Not all of your customers may be worth keeping but for most bookkeepers and accountants, it’s important that you can keep most of them for as long as possible. How do you do that in an environment where many of your competitors are competing aggressively on price? They may be off-shoring the work, they may be using unqualified staff to do it. Either way, especially with increasing automation in the bookkeeping industry, there is downward pressure on your income.
Responding to Competition
One response is to clearly differentiate yourself from your competitors and provide a service that can’t be easily replaced. This could be specialising in a particular industry – becoming the expert, for example, in all the systems that hairdressers need, or motor mechanics or plumbers. Industry knowledge will build your reputation and people will (eventually) spread the word.
If your knowledge and experience is more general, there are still plenty of options. One is to build on the accounting information you gather and produce for your clients and tailor a set of reports just for them. Deliver it every month, follow up with a phone call to discuss the content, and you’ll be giving them something that can’t be outsourced to India or the Philippines. And it doesn’t need to take a lot of time or effort on your part to provide this service.
Automating Reports with Calxa
Using Calxa, you can connect to their accounting data (which you know is up to date and reconciled), create a bundle of reports and then automate the delivery of that bundle to yourself and the client each month. Start with one of the Report Bundle Kits and an auto-budget to get up and running quickly but then talk with your client about which reports work for them and which are less useful. Some prefer charts, some like to see the numbers but it’s easy to add and remove reports from your initial bundle to tailor it to exactly what your client needs.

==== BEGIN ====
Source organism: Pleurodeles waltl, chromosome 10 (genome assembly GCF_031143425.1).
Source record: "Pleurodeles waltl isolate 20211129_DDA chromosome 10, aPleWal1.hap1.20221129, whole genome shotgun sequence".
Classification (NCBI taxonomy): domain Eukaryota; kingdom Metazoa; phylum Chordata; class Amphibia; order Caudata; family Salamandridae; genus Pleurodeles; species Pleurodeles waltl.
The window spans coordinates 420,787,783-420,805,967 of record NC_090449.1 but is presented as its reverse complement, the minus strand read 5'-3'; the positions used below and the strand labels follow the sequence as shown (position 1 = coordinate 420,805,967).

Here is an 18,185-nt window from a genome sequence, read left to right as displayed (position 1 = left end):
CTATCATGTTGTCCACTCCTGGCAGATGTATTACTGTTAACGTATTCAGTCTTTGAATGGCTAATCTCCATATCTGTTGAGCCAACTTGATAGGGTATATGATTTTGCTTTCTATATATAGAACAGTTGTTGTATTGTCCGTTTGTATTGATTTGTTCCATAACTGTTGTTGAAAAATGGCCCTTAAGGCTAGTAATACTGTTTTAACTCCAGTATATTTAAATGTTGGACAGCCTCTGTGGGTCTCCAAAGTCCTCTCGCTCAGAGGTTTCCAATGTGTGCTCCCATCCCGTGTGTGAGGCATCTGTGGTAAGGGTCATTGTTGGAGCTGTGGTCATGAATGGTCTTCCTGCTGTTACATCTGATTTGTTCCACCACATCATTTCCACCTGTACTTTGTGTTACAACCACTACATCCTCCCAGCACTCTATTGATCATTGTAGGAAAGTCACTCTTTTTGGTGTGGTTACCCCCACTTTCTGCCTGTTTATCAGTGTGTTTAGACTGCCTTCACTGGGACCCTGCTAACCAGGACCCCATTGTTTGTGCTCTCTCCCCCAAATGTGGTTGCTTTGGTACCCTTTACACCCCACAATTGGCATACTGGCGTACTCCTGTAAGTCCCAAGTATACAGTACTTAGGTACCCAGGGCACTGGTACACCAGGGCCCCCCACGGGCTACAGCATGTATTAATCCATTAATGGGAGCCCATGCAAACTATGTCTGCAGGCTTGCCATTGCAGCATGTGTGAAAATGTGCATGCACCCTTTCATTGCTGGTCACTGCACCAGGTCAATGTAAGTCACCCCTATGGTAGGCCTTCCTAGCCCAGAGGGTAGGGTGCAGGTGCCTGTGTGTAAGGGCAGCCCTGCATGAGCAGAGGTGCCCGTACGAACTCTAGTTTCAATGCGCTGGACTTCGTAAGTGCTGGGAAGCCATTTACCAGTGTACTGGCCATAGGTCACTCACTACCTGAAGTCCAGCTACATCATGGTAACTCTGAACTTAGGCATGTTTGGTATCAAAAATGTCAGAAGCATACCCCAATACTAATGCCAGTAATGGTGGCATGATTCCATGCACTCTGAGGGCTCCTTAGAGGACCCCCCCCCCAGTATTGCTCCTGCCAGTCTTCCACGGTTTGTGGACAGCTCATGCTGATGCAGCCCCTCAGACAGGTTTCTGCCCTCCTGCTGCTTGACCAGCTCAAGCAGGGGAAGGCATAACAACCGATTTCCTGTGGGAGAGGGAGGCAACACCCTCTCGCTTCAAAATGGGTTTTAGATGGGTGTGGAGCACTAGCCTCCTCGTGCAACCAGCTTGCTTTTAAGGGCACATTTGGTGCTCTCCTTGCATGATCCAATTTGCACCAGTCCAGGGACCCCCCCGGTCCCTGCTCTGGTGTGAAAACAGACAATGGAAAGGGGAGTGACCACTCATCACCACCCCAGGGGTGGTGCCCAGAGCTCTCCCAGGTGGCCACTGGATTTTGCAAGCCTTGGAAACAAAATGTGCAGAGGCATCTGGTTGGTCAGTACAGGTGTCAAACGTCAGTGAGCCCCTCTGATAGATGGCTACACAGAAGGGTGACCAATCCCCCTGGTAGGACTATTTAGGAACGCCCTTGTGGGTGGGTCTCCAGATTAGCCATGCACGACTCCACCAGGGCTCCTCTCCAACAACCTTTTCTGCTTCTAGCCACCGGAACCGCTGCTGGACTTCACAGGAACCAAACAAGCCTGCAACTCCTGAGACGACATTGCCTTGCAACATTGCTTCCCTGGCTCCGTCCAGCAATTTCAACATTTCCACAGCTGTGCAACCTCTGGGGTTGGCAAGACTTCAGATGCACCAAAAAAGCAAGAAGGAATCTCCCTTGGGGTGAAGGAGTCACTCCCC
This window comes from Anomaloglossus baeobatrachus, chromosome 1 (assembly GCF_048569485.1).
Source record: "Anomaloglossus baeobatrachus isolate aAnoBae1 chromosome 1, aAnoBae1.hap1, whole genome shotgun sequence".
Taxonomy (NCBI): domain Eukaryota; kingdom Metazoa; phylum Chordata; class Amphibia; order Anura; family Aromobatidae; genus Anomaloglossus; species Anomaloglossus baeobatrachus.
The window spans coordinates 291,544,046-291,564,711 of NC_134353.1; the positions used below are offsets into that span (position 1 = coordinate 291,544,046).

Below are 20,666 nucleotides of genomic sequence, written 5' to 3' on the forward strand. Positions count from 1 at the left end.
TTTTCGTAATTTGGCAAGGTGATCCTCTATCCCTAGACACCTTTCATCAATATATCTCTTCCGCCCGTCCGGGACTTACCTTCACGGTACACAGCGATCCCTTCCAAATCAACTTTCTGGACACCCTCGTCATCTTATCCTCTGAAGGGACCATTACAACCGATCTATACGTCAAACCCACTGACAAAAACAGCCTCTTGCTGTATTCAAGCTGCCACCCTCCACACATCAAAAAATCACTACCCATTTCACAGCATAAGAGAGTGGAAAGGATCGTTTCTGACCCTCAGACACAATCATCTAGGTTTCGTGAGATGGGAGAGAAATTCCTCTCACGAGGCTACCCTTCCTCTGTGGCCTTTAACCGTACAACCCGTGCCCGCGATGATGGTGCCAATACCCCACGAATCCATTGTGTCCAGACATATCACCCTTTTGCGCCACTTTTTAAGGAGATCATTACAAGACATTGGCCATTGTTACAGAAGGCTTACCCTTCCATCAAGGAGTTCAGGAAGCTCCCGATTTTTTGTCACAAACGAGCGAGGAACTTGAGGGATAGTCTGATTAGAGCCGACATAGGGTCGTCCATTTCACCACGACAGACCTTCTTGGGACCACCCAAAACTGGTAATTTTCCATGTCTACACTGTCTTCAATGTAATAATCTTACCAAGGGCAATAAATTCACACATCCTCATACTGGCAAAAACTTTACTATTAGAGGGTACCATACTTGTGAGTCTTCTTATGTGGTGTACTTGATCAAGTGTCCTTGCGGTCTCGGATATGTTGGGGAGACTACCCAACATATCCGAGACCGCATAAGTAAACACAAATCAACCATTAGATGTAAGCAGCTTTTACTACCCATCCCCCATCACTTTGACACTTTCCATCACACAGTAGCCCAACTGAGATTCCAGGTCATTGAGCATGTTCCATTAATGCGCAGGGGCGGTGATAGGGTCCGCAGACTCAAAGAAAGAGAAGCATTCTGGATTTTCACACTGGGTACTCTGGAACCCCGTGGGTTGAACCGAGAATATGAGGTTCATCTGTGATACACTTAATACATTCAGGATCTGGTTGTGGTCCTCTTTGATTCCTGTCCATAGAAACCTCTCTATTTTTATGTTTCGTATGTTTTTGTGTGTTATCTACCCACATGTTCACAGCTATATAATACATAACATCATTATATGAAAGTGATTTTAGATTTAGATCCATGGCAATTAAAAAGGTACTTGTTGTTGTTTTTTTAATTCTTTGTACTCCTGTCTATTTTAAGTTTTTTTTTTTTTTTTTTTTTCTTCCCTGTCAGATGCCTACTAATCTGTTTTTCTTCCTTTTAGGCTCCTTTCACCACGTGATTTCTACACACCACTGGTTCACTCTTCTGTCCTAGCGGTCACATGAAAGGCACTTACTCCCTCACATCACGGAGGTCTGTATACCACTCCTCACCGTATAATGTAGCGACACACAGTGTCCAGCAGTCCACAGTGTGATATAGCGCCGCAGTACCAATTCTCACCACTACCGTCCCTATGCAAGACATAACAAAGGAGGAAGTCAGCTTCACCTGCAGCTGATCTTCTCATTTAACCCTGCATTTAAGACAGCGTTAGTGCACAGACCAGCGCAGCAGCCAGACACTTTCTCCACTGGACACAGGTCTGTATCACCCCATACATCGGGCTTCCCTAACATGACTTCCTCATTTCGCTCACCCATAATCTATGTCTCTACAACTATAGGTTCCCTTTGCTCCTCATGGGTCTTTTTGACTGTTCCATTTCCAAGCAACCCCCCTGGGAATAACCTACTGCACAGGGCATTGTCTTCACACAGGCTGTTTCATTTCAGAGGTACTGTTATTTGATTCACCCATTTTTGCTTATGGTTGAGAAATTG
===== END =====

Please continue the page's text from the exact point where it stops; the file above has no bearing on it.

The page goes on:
Branding the Reports
You want your client to think of you every time they get their reports in their inbox. The simplest way to do this is to add a cover page to the bundle. You can put your logo front and centre but also include theirs to personalise it. Then copy that cover page from one bundle to another.
With Calxa Premier, you can go one step further and put your logo on each report using the Report Designer – and even change the colours to match your brand. With the more common reports we’ve implemented styles to make that process easier – and we’re rolling those out to the other templates week by week.
Don’t Forget the Conversation
Once you’ve sent the reports to your client, follow up with a phone call (or a visit if that’s your style). Look at the reports before the meeting and find 3 key questions to ask. Look at what’s going well (either compared to budget or to last year) and what’s going badly. Your questions should prompt your client to think about those points. What can they do to amplify the good things? Are they sustainable? Were they expecting the problems? Were they aware of them? Do they have ideas on how to mitigate them?
Hold them (and yourself) Accountable
Ideally, you’ll get your client to agree on some steps to take over the next month to mitigate the problems and build on the successes. Document those in a follow-up email. You may need to make changes too – it could be adjustments to the budget to reflect a changing environment or it could be an additional report to provide more detail on a problem area. Make sure you keep to your commitments and it will be easier to ask the client next month if they’ve kept to theirs.
The Sticky Effect
You’ll get to know your clients and their businesses better through these conversations. You’ll build up a history that will help you ask better questions as time goes on. Your client will value the time you spend together (and it doesn’t have to be a lot of time – it could be anything from 10 minutes to an hour). There should be an increase in the performance of the business over time. Not all problems can be fixed immediately but if your client is making small improvements every month, they’ll be fixed eventually. And you’ll get the credit for it.
Start the Conversation, with Questions, not Answers
Many professionals shy away from an “advisory” role as they don’t feel they have the answers for the client. Change your perspective and think of yourself as the guide, the mentor, the coach and practice asking the right questions. Your clients will be smart enough to come up with the right answers.
This is the second in a series of articles – Next month, look out for our Part III of this Start a Conversation series on “sticky” actions. In the meantime, register for our webinar series where we discuss just this topic.
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